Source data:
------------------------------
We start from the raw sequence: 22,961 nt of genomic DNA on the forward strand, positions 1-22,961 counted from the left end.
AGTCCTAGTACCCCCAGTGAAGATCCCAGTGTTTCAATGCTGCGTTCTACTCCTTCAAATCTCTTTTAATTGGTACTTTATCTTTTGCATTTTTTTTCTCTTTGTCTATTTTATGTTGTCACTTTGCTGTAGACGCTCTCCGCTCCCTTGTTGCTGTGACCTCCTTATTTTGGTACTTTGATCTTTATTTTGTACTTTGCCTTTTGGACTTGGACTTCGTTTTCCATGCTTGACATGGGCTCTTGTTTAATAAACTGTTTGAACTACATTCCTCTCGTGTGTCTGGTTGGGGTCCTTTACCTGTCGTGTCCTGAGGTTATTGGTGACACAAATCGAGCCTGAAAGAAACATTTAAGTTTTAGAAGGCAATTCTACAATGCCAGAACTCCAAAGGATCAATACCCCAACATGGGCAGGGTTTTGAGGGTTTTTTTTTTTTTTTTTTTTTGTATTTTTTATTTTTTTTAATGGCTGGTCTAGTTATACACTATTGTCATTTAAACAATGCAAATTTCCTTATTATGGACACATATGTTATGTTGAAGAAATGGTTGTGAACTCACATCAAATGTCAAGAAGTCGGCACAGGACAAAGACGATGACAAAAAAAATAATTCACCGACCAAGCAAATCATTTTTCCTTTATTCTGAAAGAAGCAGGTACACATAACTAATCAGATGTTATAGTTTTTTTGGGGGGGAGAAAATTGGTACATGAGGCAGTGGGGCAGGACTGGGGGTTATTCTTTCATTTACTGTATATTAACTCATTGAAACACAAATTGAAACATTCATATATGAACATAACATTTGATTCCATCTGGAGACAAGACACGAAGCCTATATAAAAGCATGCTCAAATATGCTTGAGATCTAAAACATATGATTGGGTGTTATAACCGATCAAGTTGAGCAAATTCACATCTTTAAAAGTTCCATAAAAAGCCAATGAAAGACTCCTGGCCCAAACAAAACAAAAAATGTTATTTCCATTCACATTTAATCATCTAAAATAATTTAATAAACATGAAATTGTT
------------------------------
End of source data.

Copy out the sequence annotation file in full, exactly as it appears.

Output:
We start from the raw sequence: 22,961 nt of genomic DNA on the forward strand, positions 1-22,961 counted from the left end.
AGTCCTAGTACCCCCAGTGAAGATCCCAGTGTTTCAATGCTGCGTTCTACTCCTTCAAATCTCTTTTAATTGGTACTTTATCTTTTGCATTTTTTTTCTCTTTGTCTATTTTATGTTGTCACTTTGCTGTAGACGCTCTCCGCTCCCTTGTTGCTGTGACCTCCTTATTTTGGTACTTTGATCTTTATTTTGTACTTTGCCTTTTGGACTTGGACTTCGTTTTCCATGCTTGACATGGGCTCTTGTTTAATAAACTGTTTGAACTACATTCCTCTCGTGTGTCTGGTTGGGGTCCTTTACCTGTCGTGTCCTGAGGTTATTGGTGACACAAATCGAGCCTGAAAGAAACATTTAAGTTTTAGAAGGCAATTCTACAATGCCAGAACTCCAAAGGATCAATACCCCAACATGGGCAGGGTTTTGAGGGTTTTTTTTTTTTTTTTTTTTTGTATTTTTTATTTTTTTTAATGGCTGGTCTAGTTATACACTATTGTCATTTAAACAATGCAAATTTCCTTATTATGGACACATATGTTATGTTGAAGAAATGGTTGTGAACTCACATCAAATGTCAAGAAGTCGGCACAGGACAAAGACGATGACAAAAAAAATAATTCACCGACCAAGCAAATCATTTTTCCTTTATTCTGAAAGAAGCAGGTACACATAACTAATCAGATGTTATAGTTTTTTTGGGGGGGAGAAAATTGGTACATGAGGCAGTGGGGCAGGACTGGGGGTTATTCTTTCATTTACTGTATATTAACTCATTGAAACACAAATTGAAACATTCATATATGAACATAACATTTGATTCCATCTGGAGACAAGACACGAAGCCTATATAAAAGCATGCTCAAATATGCTTGAGATCTAAAACATATGATTGGGTGTTATAACCGATCAAGTTGAGCAAATTCACATCTTTAAAAGTTCCATAAAAAGCCAATGAAAGACTCCTGGCCCAAACAAAACAAAAAATGTTATTTCCATTCACATTTAATCATCTAAAATAATTTAATAAACATGAAATTGTT